The crowd trickles in with the twilight: beret-clad folkies, white-haired fellows with bolo ties and fiddles, a festive party lugging a catered dinner of pate, croissants, Champagne and creme brule.
By 7:30 p.m., on the last Friday of each month, an audience of about 200 has gathered at The Livery, the renovated stable and carriage house in downtown Ventura.
For the next 4 hours, strains of everything from bluegrass to boogie-woogie bounce off the red brick walls and into the crowded courtyard.
“This town needs more places with this kind of wholesome atmosphere,” said Phyllis Dorsey, a Ventura resident who enthused over last month’s bluegrass shindig. “It’s like a coffeehouse from the ‘60s. It’s very down-to-earth.”
Tomorrow, the festivities begin with Jonathan (Mako) Sharkey’s honky-tonk piano music. Then, the Latin salsa jazz rhythms of the Estrada Brothers hold sway. The Halloween bash closes with Those Darn Guys, a kind of reggae duo composed of Jeff Evans, a mandolin player who is also in a band called Cahoots, and Greg Harrison on banjo and guitar.
The monthly evenings of acoustic music--which are supplemented by poetry readings--are sponsored by the Ventura Arts Council, a nonprofit group funded by municipal and private grants.
Fans say the “Old Livery Coffeehouse Concerts” bring a breath of fresh air into downtown Ventura night life and offer patrons an opportunity to mingle and meet neighbors far from the madding crowd of office parks and smoky bars.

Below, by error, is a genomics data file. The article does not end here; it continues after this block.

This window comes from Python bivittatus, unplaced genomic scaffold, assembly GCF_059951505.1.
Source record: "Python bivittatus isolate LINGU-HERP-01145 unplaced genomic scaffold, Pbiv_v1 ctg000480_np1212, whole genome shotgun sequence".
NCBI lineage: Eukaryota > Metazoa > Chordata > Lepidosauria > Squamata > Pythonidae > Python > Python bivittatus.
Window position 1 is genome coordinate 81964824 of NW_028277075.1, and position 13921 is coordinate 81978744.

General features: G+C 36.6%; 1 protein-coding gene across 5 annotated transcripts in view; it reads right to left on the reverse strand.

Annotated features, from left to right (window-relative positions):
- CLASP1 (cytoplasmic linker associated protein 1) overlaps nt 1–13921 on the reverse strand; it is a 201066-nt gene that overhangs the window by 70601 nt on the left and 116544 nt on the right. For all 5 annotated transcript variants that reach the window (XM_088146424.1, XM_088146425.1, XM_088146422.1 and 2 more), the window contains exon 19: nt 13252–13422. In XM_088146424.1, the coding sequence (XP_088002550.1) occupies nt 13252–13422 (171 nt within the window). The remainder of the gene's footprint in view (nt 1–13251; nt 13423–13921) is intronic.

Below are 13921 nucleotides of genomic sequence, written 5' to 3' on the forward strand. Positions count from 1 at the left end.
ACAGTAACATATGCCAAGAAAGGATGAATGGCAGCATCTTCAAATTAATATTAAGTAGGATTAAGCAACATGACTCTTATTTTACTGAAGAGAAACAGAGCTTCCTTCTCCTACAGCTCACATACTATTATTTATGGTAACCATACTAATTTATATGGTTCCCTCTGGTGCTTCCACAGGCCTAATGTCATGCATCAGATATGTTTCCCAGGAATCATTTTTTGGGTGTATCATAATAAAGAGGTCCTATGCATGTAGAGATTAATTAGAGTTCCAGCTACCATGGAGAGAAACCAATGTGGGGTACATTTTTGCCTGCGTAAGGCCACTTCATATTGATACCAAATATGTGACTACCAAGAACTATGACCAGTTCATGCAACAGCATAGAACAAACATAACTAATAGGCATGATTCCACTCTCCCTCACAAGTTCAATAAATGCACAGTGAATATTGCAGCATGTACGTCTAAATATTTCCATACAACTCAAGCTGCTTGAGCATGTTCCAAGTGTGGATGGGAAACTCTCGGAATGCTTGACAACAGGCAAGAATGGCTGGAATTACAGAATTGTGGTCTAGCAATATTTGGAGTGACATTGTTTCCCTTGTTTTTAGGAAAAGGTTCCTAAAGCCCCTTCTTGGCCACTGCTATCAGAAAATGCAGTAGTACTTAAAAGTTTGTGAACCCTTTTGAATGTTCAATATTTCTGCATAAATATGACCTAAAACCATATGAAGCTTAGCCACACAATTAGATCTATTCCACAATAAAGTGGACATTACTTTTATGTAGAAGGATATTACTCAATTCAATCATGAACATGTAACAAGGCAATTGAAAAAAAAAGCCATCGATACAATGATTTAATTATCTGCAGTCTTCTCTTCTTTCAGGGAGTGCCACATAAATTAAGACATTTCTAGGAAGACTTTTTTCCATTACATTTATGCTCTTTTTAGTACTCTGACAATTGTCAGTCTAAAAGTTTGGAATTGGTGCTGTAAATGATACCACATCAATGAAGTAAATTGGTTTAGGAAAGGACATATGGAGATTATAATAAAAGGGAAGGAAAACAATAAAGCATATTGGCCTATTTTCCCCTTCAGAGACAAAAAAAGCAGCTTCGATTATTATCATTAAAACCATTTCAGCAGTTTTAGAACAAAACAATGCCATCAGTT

“People are interested in finding out who their neighbors are, instead of working 9 to 5 and going home at night and turning on the TV,” said Oscar James, a waiter and musician who lives three blocks away.
The “coffeehouses” unfold in the erstwhile Palm Street livery, where in the 1870s, blacksmiths shod horses and repaired carriages amid bales of hay and ringing anvils.
Collection of Shops
Today, the livery is a Ventura historic landmark with a handful of specialty shops. Inside the renovated building are re-creations of the original woodworking and glass etching. Visitors can stroll down cobblestone walkways, past antique lampposts, ceiling fans and flower boxes. The hills behind downtown Ventura rise into the night, as silhouetted Victorian houses and palm trees complete the backdrop.
Inspiration for the down-home coffeehouse concerts came from four young Venturans who yearned for a little bohemia along the beach, a place where both young and old could unwind to grass-roots music.
“We wanted a warm environment where people could come together--artists, poets and musicians,” said Beth Nuzback, one of the organizers.
On coffeehouse nights, patrons can meander into Livery News and Books or cruise through the Ventura Arts Council Gallery, which has rotating shows of West Coast artists.
News of the event has spread through word of mouth, musicians’ networks, flyers and local newspapers. The monthly gatherings draw 150 to 300 people, organizers said. A $2 donation goes to pay the bands. Friday’s concert is the season’s last, but the coffeehouses are slated to resume next spring.